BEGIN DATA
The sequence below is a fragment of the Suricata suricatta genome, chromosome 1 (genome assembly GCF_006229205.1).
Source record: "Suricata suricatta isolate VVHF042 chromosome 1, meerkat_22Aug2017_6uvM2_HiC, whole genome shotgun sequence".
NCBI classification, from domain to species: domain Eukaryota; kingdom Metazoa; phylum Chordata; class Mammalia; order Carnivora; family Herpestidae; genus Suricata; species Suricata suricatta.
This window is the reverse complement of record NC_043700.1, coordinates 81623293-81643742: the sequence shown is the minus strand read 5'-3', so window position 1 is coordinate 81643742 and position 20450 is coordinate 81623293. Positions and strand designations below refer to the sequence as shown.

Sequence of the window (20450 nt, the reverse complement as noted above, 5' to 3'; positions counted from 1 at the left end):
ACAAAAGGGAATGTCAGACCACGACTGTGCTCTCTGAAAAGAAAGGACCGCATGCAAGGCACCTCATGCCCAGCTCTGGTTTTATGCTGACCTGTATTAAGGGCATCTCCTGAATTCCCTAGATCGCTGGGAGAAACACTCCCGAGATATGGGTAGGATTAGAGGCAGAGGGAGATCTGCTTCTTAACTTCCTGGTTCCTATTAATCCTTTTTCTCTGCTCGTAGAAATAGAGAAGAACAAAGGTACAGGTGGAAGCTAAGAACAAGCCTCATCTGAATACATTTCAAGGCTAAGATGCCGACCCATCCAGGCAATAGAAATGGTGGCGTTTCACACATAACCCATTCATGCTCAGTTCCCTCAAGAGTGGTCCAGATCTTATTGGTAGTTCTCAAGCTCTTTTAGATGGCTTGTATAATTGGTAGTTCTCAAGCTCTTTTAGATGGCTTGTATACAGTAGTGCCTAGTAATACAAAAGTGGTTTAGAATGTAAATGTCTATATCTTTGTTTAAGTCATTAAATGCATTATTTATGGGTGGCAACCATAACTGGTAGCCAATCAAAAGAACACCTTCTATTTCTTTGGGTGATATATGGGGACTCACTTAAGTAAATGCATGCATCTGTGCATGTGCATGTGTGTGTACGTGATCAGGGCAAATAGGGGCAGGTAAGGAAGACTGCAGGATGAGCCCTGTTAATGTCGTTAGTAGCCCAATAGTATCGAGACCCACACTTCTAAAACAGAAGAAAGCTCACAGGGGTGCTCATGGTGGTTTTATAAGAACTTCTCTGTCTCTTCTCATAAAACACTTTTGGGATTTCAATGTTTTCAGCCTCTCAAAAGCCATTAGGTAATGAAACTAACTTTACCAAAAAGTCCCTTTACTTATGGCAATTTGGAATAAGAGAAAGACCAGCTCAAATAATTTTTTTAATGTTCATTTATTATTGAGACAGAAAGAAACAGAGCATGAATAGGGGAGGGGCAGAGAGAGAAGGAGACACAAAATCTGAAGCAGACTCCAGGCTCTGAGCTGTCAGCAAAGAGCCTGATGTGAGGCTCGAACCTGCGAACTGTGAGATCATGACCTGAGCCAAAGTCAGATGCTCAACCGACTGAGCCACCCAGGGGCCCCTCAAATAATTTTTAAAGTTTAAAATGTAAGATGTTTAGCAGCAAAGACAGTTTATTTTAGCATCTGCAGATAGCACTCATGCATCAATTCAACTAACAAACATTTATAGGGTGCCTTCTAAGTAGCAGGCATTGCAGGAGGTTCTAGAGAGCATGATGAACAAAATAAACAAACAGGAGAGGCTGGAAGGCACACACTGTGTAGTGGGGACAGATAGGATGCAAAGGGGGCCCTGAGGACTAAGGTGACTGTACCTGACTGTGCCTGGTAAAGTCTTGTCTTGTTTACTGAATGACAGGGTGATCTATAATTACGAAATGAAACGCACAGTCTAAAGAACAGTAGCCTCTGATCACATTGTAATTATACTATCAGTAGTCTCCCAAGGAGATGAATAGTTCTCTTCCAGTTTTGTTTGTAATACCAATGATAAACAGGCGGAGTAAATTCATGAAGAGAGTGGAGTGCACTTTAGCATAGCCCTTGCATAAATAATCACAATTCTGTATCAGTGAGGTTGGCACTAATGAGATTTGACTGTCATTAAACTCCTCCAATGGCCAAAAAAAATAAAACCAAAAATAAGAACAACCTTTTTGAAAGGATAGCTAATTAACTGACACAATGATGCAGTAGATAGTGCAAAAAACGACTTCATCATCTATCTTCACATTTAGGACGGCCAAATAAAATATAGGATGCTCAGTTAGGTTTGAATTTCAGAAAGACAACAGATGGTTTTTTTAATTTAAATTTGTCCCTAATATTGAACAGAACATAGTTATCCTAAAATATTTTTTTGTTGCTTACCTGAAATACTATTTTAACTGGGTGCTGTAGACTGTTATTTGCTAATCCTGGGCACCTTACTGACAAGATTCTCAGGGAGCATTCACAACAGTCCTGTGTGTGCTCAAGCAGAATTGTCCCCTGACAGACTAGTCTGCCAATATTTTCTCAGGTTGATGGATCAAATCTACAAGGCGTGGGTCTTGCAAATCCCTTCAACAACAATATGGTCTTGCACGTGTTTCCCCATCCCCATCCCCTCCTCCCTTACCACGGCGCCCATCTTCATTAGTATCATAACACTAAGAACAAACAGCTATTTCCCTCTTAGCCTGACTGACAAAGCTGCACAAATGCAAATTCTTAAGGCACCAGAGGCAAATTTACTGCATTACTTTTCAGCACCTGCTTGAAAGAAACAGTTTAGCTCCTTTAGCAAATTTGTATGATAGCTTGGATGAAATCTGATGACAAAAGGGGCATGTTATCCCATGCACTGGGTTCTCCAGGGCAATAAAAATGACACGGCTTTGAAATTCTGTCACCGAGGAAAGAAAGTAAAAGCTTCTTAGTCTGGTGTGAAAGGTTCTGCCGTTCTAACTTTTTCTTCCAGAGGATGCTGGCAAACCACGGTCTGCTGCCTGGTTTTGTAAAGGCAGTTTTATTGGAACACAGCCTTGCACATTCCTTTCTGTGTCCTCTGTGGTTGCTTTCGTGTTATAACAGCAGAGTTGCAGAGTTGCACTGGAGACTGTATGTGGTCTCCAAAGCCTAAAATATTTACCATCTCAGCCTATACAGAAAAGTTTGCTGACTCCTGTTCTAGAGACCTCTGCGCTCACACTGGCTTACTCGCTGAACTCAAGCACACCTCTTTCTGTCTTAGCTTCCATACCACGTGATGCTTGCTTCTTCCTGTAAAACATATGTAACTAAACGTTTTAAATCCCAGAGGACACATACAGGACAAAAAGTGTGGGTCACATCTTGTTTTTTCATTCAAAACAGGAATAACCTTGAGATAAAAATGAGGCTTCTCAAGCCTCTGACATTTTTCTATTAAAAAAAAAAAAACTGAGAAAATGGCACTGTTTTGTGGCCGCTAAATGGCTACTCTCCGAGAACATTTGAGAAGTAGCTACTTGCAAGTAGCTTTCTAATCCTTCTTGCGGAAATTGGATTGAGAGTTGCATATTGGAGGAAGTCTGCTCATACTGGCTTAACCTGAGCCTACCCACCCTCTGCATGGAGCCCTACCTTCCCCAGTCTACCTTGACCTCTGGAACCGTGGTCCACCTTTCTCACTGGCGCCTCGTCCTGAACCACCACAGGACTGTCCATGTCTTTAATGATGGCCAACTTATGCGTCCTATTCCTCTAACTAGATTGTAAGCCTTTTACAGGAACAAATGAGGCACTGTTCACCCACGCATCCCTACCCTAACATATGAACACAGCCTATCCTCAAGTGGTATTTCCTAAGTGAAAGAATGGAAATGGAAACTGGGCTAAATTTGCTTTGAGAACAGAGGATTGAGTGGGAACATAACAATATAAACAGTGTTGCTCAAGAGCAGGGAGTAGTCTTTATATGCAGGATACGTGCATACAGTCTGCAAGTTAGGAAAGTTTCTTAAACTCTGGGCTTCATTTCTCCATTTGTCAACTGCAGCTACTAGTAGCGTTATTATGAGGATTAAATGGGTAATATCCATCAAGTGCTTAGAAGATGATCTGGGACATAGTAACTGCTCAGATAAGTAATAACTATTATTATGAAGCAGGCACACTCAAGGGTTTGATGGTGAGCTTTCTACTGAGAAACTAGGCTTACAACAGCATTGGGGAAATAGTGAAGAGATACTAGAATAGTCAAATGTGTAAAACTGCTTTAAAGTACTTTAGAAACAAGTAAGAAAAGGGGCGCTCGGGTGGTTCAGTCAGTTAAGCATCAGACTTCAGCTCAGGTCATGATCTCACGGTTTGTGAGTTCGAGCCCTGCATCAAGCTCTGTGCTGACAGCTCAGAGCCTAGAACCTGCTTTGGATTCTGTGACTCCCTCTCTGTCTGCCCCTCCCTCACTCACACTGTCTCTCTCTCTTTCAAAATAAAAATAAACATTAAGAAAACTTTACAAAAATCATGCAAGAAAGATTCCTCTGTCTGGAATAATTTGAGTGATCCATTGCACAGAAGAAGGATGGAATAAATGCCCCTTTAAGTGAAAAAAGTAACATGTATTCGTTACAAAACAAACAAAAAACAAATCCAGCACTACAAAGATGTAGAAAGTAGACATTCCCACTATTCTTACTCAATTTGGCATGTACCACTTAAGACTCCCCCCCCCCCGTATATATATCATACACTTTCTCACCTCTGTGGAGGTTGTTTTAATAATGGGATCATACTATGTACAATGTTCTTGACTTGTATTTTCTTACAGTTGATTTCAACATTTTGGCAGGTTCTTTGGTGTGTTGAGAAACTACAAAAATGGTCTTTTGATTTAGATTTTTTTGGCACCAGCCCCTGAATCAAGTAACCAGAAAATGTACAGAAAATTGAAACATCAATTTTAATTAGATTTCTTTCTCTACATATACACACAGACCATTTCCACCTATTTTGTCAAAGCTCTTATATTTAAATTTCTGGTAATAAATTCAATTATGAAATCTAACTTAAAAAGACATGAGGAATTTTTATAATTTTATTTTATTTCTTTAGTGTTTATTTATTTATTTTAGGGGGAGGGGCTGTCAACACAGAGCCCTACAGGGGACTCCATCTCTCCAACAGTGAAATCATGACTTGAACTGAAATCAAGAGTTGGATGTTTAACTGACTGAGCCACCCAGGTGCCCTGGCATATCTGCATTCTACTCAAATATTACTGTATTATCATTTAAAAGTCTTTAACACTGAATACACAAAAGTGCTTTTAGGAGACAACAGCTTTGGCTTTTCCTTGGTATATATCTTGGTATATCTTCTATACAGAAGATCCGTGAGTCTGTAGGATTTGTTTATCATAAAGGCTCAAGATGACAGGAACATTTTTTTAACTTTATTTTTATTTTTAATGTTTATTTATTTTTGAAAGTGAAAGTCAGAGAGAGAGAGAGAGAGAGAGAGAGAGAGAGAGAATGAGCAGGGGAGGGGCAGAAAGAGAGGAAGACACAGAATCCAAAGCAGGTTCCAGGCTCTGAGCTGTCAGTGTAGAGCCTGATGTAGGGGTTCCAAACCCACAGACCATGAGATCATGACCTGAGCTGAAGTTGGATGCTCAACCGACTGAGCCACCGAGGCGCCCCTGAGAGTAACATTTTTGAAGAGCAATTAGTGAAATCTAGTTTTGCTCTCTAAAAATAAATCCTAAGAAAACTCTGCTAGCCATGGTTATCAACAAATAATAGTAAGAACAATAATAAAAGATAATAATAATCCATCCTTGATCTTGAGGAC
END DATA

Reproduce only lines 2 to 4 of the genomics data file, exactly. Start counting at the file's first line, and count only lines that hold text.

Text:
Source record: "Suricata suricatta isolate VVHF042 chromosome 1, meerkat_22Aug2017_6uvM2_HiC, whole genome shotgun sequence".
NCBI classification, from domain to species: domain Eukaryota; kingdom Metazoa; phylum Chordata; class Mammalia; order Carnivora; family Herpestidae; genus Suricata; species Suricata suricatta.
This window is the reverse complement of record NC_043700.1, coordinates 81623293-81643742: the sequence shown is the minus strand read 5'-3', so window position 1 is coordinate 81643742 and position 20450 is coordinate 81623293. Positions and strand designations below refer to the sequence as shown.